With retailers closing down, some for lockdowns and others permanently, fashion brands have had to regroup and rethink their efforts in record time. The businesses who are best set up for success, like ApparelMagic client Lola & Sophie, have completely recalibrated their businesses as we enter a new era.
For Lola & Sophie founder and designer Gene Kagan, it starts with asking the big questions.
“How do we reach our end consumer?” Kagan remembers wondering at the onset of the pandemic and the industry’s mounting retail woes.
For a womenswear brand doing the vast majority of business through wholesale, this past year set the stage for an evolution in strategy.
“In 2019, ecommerce was 10% of our total revenue,” Kagan says. “2020, we’re looking at 30%, and I suspect that 2021 will be a 50% split.”
Those numbers reflect some big changes behind the scenes. Ecommerce sales require some reliable digital infrastructure, and ApparelMagic has been the label’s data powerhouse when it comes to going online.
“ApparelMagic has been instrumental in our pivoting to a direct-to-consumer business model and incredibly flexible with the changes that we needed to make in order to survive this incredibly challenging business environment,” Kagan says.
Kagan’s colleague, ecommerce manager John Cioni, agrees, seeing a myriad of unique ways the brand has used ApparelMagic in recent months.
“At one point we didn’t know who would and who wouldn’t be taking orders,” Cioni says. “So the reporting where we could see projections on our inventory going out into the future was really helpful.”
Cioni cites the ease of working with ApparelMagic’s API to add new functionality to Lola & Sophie’s ecommerce site that all syncs back effortlessly to ApparelMagic.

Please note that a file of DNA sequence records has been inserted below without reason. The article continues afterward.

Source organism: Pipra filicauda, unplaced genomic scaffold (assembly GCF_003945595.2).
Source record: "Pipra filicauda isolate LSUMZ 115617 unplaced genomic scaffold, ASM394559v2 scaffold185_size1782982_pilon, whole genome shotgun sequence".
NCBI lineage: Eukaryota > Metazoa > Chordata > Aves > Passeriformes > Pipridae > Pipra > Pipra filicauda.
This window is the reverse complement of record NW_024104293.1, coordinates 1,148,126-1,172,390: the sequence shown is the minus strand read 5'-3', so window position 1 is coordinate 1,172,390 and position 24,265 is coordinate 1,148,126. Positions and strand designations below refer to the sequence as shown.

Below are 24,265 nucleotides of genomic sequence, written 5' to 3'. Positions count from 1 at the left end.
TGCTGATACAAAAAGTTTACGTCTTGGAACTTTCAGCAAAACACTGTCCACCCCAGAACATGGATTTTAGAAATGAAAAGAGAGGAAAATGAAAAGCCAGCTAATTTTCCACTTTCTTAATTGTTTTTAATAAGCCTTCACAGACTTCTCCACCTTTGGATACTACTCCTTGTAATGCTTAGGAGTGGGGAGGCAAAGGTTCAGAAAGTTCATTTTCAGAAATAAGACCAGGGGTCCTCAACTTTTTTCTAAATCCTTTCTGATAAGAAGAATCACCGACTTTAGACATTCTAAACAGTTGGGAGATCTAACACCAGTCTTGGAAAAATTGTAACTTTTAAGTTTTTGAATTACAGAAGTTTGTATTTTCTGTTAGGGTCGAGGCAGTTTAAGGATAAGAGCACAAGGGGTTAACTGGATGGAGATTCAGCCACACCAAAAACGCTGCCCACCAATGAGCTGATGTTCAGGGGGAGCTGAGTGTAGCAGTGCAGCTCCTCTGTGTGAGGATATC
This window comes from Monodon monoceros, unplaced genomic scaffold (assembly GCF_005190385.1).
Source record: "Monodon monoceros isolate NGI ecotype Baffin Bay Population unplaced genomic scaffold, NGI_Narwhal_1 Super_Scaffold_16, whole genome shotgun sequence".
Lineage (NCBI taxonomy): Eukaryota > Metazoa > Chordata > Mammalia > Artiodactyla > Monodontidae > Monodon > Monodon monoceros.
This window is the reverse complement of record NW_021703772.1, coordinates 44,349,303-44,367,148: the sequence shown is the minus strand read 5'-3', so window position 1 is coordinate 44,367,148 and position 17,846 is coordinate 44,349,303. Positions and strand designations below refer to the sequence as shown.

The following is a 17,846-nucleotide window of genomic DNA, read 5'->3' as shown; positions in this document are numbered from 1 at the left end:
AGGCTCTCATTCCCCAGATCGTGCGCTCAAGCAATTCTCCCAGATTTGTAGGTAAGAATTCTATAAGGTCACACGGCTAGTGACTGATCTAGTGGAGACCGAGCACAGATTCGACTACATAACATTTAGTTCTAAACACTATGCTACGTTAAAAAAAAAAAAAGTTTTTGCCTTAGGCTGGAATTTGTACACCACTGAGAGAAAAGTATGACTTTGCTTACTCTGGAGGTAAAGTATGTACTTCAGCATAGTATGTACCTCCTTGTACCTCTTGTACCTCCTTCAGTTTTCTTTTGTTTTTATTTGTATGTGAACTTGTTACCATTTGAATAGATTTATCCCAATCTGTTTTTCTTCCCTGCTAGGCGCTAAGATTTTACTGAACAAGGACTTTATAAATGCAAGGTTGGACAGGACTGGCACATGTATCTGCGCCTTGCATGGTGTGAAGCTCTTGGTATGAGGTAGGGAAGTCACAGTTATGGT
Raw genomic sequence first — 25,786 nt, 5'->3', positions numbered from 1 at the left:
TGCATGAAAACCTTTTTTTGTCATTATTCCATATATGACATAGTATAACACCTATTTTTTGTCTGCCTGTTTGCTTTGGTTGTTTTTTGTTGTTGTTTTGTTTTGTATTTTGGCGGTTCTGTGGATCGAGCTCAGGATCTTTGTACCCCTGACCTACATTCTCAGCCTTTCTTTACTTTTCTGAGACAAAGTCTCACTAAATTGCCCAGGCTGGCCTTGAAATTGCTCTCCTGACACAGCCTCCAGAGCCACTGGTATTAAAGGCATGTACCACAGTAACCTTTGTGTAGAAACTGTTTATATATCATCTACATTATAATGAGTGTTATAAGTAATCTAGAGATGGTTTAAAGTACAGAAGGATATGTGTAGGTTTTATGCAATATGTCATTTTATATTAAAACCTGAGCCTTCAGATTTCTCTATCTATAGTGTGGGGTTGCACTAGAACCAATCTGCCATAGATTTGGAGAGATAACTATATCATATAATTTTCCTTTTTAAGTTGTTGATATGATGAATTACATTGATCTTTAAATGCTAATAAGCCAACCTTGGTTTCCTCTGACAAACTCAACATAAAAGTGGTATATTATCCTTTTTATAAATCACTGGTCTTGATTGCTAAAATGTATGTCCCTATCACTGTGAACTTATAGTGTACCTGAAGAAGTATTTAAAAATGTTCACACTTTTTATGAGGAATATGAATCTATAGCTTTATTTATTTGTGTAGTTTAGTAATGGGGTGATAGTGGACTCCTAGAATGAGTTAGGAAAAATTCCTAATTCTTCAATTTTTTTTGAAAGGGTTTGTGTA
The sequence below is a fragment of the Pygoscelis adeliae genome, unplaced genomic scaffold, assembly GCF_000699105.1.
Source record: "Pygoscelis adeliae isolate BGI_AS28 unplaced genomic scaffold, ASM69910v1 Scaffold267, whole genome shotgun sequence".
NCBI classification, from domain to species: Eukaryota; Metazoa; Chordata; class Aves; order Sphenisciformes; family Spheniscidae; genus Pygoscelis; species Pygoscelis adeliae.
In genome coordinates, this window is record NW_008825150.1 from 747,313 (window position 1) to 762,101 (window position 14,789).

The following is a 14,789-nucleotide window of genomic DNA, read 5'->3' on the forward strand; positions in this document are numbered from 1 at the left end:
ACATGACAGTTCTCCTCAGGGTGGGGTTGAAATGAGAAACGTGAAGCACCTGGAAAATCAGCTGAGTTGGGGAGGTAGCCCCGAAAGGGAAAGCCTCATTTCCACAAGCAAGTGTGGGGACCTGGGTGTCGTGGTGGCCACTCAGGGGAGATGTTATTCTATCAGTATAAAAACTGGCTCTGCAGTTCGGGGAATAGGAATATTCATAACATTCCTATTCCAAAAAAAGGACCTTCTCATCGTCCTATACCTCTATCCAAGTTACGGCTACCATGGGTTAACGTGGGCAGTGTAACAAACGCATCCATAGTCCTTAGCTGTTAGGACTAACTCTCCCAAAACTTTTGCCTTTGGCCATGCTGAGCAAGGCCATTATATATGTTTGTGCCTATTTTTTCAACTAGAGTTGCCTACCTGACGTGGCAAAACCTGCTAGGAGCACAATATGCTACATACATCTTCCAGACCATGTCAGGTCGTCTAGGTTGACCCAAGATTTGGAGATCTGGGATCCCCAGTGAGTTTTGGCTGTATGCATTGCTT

“We added to our website support for backorder and preorders on styles so we could rapidly recut if need be,” Cioni says. “It’s been great because it allows a revenue stream that may have not been there otherwise. That was huge for us on the ecommerce side of things.”
The new Linesheet Creator tool has also been a welcome surprise for the brand. With more sales appointments remote, their sales team can make quick presentations on the fly.
“What we’ve been doing is custom tailoring linesheets for them to streamline the whole selling process,” Cioni says. “Our in-house sales rep knows her customer. Rather than bogging them down with an hour and a half of product that they will never buy, it’s very tailored to exactly what it is she thinks they could be buying.”
With this kind of thinking, it’s obvious that this isn’t Lola & Sophie’s first rodeo. Having survived fashion’s previous downturn more than a decade ago, the team already knew how to adapt to a changing climate. They knew this was the time to take a few risks to remain relevant.
“We’ve certainly stepped up our efforts with advertising and direct mailings,” Kagan says. “We sent out a catalog at the end of 2020 to go out to 100,000 consumers.”
Why go the route of ink on paper? In an environment of hours-long Zoom meetings and social media scrolling, the opportunity of looking at a physical piece of branding makes for a better connection with Lola & Sophie’s target customers.
“It feels more real than an ad on Instagram or Facebook,” Kagan says. “Our target audience still likes to touch and feel the product before they commit.”
The pandemic has changed a lot of things, but some things, like the fashion industry’s resiliency, prove stronger than ever.
“We’re a creative bunch,” Kagan says. “Give us a challenge and we’ll meet it.”